Full Time RVing

Tuesday, May 09, 2006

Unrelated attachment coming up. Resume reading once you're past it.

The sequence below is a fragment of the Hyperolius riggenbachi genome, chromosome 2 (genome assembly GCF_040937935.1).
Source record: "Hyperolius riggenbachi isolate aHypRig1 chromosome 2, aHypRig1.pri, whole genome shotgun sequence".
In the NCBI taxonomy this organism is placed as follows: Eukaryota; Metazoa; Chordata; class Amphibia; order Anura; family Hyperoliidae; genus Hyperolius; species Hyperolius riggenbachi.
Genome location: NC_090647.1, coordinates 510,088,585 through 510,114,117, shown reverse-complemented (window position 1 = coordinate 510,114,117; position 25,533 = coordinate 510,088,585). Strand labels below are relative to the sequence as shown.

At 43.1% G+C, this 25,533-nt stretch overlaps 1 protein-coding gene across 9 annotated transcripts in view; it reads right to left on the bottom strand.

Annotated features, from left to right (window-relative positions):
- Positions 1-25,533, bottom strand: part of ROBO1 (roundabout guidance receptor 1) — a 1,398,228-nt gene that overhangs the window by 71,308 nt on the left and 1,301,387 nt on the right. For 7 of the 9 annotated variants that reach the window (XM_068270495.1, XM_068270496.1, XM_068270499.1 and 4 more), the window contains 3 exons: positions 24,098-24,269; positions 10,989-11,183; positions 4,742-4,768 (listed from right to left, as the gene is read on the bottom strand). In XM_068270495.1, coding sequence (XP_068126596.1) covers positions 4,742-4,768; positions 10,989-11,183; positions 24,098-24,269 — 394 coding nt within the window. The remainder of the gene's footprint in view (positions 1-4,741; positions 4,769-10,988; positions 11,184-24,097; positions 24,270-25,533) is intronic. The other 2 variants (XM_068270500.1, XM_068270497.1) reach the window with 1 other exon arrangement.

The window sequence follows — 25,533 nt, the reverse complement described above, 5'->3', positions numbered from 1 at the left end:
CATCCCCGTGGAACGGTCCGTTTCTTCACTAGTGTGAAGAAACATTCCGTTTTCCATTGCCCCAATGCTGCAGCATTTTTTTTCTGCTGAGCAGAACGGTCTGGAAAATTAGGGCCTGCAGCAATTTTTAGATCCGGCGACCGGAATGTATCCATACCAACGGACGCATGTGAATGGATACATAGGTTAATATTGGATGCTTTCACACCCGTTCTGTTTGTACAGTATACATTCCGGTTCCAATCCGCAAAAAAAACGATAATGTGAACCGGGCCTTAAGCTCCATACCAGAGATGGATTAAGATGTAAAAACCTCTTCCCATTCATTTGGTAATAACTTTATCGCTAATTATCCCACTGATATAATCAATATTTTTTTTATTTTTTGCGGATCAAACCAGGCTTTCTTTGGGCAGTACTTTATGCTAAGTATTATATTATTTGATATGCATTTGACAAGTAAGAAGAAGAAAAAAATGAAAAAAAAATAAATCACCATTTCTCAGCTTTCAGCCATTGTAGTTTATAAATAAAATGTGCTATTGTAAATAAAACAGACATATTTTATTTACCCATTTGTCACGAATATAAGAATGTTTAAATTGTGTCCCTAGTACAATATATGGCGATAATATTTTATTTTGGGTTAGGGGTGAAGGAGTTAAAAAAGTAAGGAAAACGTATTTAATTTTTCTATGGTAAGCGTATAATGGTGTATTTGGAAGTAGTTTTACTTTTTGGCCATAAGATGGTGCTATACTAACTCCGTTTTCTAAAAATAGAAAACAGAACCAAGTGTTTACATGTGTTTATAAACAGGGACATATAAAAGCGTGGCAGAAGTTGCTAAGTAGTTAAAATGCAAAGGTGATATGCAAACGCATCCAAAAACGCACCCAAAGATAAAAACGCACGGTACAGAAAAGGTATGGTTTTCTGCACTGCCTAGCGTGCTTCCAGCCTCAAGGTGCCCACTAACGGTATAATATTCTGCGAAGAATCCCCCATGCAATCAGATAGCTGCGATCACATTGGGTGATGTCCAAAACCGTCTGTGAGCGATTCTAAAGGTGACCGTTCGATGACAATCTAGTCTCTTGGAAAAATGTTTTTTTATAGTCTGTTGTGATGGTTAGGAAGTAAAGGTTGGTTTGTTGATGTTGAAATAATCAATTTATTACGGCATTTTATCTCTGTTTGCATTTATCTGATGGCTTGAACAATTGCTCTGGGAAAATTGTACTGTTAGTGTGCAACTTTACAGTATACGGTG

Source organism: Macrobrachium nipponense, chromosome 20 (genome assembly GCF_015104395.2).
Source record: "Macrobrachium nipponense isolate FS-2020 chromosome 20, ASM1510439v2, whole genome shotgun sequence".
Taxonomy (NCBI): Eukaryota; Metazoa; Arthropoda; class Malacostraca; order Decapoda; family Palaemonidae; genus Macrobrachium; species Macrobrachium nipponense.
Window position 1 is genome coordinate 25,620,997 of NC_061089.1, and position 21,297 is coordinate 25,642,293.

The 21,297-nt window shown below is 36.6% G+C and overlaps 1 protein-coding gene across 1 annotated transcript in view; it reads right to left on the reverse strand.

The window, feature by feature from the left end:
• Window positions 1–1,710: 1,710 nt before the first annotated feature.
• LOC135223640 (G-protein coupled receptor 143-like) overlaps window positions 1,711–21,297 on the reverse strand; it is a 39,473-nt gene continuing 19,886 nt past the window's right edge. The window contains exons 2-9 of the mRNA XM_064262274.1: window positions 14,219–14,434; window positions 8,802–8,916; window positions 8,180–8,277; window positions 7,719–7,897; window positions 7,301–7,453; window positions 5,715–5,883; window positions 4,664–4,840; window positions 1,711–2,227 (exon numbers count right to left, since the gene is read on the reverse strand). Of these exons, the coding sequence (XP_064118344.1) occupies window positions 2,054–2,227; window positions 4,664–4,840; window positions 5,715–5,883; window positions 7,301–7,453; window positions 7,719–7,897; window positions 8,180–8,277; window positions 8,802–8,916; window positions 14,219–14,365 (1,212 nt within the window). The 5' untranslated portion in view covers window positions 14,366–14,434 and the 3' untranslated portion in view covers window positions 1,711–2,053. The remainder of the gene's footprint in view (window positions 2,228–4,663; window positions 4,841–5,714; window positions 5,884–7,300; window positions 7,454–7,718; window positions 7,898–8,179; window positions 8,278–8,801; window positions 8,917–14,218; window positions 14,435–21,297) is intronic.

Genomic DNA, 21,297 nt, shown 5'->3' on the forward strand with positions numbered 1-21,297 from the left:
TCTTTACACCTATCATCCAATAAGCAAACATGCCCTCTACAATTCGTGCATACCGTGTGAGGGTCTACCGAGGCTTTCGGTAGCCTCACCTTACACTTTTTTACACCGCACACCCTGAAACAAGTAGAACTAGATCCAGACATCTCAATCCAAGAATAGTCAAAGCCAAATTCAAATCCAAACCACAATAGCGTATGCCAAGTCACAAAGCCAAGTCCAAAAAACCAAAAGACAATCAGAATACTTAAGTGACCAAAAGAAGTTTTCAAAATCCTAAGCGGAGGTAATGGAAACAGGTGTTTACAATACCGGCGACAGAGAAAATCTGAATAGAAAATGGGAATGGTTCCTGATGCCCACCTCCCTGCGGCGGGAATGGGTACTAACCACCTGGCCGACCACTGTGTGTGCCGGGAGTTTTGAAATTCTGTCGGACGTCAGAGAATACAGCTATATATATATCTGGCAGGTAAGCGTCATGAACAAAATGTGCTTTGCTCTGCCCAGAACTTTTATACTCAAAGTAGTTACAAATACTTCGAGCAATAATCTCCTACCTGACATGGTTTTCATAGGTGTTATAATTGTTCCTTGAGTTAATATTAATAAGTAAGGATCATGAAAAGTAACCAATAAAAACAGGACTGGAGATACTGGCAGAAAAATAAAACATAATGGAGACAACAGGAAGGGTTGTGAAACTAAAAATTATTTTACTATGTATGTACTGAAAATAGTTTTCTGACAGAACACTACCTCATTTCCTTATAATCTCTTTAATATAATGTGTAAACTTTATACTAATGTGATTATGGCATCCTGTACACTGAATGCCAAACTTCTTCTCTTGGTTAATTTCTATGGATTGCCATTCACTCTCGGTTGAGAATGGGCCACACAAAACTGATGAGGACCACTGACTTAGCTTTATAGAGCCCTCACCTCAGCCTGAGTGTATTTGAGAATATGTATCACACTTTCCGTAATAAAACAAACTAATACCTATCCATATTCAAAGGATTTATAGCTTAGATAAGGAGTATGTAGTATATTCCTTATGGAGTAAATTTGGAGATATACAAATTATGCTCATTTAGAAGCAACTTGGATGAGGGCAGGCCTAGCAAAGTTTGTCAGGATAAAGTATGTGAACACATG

Movin On, and Matt & Stephanie's Wedding! Unfortunately this software doesn't make it easy to place pictures in among the text, so they are in the front. Gail and Mary